Archive for December, 2009

Pets overindulging at Christmas

Grey cat at ChristmasWe all tend to have a bit too much to eat at Christmas and feel a bit worse for wear. It is not uncommon for many of those fatty scraps to end up in Molly’s bowl. The problem is that this can lead to a very painful tummy due to inflammation of the pancreas, the organ which produces insulin and helps pets digest their food. Some pets become very ill indeed, and in severe cases it can be fatal. So keep the goose fat, turkey skin and crackling to yourself and if you want to give Molly some treats from the plate, try to make it lean turkey breast, ideally saved from the carving board rather than scraps from your plate.

The other potential issue to be aware of is Christmas time poisonings. Chocolate can be a big hazard, especially if dark. Raisins and grapes can cause failure of the kidneys. Swallowed bits of ornaments can be a problem for any pet. Lilies can make cats very sick. Anti-freeze from cars is very often fatal if swallowed, and unfortunately pets like the taste due to its sweetness. The British Veterinary Association- Animal Welfare Foundation is currently trying to raise awareness of Christmas dangers and has relaunched their pamphlet on common household poisons and the BVA has launched a press release on the topic. It is highly recommended reading.

Keeping up with your pet’s worming and flea treatments

It can be a bit of a struggle to remember when your pet’s next worming and flea treatment is next due. One is due in a month, one is due in three months, you can’t quite remember the last time you gave it and it all gets a bit confusing.

Scratching Puppy

The problem is that these treatments are actually very important for both your pet and your family. You don’t want your pet uncomfortable, or even worse, ill. You also don’t want your children to be catching any of those nasties, which unfortunately is possible. There is also that horrible new lungworm that dogs can catch which makes them very ill indeed.

Now you can have an email or SMS sent at regular intervals to remind you to do both treatments, if you register your details at www.drontal.com. This is an excellent service for pet owners and highly recommended. You can use this service regardless of which wormer you give your dog. Alternatively, set up a regular alarm though your electronic diary in your computer or mobile phone.

PennHIP arrives in the UK

Happy LabToday Ella attended the first ever British training day for veterinarians on the PennHIP method of testing animals for hip dysplasia.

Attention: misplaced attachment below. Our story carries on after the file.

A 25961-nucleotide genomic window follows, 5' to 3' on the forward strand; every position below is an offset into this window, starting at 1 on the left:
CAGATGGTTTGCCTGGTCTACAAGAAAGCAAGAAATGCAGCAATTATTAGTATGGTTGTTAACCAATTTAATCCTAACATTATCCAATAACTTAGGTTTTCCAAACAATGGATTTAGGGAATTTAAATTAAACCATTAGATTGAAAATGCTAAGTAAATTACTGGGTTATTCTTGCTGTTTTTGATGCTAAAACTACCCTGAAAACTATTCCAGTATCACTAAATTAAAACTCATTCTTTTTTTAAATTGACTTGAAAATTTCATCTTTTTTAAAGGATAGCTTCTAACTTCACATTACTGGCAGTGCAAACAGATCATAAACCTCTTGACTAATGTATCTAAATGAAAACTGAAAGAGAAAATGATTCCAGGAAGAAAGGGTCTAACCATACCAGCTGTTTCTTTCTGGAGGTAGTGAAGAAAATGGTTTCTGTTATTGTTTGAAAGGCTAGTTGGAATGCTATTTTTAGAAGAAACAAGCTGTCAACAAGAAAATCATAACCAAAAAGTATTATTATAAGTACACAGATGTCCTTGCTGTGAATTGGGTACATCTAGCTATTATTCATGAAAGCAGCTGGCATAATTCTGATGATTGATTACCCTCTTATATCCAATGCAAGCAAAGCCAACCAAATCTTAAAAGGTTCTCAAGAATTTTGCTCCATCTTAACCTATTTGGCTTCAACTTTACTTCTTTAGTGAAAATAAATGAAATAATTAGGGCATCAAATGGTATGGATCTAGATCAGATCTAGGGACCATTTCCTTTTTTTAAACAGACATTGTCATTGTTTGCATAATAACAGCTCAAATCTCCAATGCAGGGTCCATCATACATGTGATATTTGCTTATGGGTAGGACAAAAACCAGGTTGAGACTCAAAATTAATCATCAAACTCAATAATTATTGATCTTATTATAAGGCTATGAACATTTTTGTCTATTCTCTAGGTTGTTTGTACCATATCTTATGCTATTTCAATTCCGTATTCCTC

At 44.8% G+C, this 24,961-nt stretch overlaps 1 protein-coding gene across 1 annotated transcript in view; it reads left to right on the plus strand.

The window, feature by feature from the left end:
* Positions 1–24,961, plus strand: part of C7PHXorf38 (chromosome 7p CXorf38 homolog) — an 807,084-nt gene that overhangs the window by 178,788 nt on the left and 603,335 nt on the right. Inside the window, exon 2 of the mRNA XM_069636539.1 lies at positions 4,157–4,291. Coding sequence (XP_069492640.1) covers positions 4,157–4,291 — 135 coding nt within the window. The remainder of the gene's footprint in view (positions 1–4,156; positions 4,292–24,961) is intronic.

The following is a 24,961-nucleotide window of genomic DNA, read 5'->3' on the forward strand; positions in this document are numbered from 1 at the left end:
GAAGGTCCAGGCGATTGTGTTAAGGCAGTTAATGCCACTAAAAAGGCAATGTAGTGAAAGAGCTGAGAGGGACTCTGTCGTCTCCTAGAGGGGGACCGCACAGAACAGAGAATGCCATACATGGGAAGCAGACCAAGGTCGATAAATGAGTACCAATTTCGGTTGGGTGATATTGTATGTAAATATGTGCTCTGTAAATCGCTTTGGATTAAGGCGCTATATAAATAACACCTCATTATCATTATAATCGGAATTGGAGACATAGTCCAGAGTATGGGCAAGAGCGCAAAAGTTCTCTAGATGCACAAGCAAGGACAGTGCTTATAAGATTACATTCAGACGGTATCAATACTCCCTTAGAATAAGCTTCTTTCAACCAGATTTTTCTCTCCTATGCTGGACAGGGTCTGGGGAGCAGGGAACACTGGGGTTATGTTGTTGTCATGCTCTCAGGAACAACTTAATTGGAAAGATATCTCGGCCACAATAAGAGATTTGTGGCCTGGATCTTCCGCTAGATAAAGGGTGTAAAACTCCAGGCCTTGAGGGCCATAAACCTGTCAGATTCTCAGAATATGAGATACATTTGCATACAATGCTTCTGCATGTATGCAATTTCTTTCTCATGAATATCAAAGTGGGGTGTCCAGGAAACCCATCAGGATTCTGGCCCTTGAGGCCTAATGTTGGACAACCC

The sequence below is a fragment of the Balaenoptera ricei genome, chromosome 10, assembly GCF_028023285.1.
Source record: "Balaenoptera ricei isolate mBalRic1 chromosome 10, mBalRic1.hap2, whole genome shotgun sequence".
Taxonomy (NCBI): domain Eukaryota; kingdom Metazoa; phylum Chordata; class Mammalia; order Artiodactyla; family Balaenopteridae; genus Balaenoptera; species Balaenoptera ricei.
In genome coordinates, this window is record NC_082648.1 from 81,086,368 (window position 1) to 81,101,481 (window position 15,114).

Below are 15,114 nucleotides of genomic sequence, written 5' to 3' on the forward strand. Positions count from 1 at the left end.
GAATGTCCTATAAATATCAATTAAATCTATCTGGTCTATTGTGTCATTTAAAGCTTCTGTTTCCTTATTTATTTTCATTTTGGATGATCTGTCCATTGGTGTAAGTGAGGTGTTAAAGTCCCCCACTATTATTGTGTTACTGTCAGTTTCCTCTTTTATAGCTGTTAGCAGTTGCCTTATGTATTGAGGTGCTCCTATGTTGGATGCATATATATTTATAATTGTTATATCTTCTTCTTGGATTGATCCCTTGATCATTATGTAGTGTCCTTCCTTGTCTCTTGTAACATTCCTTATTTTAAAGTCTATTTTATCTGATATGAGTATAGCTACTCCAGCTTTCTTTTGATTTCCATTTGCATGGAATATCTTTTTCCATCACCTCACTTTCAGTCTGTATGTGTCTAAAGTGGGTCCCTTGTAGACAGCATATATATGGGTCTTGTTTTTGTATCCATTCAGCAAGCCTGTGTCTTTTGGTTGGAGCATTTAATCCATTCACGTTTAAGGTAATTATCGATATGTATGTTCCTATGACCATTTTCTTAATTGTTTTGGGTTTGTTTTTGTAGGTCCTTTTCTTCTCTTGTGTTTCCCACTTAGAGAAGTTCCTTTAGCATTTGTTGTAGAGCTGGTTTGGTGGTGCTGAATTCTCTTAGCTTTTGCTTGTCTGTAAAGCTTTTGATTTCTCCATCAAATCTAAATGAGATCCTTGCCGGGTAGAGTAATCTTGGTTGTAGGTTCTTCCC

Hip dysplasia is a disease that results in osteoarthritis in the hips of a large percentage of medium and large breed dogs around the world, although it can also affect small dogs and cats. It is caused by a loose hip joint which leads to trauma to the joint. The arthritis can develop at any age, in some dogs at less than a year of age, right through to older dogs. These poor dogs are often in pain, become lame, find it difficult to get up and get around.

Currently the British Veterinary Association and the Kennel Club run a voluntary hip scoring scheme in which vets submit x-rays of the hips of dogs for measurements which may indicate that dog’s potential to develop hip dysplasia. Breeders are encouraged to hip score their dogs and only breed from dogs who score better than the breed average. This scheme is far from perfect and progress has been slow. For many years now, an alternative scheme called PennHIP has been available in the United States. This method has been illegal in the UK as it required vets and veterinary nurses to hold the legs of the dog whilst the x-ray was being taken. Now a British vet has developed a hands free method of taking these x-rays which will allow us to use this scoring system in future.

PennHIP, which was developed by the University of Pennsylvania, has several advantages over the traditional tests for hip dysplasia:

1) Puppies can be tested as early as 16 weeks old, as opposed to 1 year of age for the BVA/KC scheme. With pets, this means that we can try to stop hip dysplasia from developing rather than just treat the symptoms once it develops. Breeders can chose the best dogs to breed from at a much earlier age.

2) The heritability is very high, meaning that a dog with hips that score well is much more likely to have puppies that score well and also don’t get hip dysplasia. This means that we can help breed healthier dogs much more easily.

3) A good score almost guarantees good hips, and a bad score also reliably predicts the likelihood of hip dysplasia in future. We can manage these dogs to reduce the incidence of the disease, usually by a combination of diet and hydrotherapy. There is also now surgery available for puppies which can make bad hips more stable for the future. This will lead to healthier pets.

Only PennHIP certified vets are allowed to take these x-rays, to ensure that the x-rays are taken properly. We will be proud to be one of only a handful of private practices in the UK that are offering this service. Dogs that may benefit include breeding dogs, any dogs showing signs of lameness due to pain in the hips, and puppies of 4-5 months old so that we can catch this disease early and stop it in its tracks. If you are interested in PennHIP, please ask us for further information.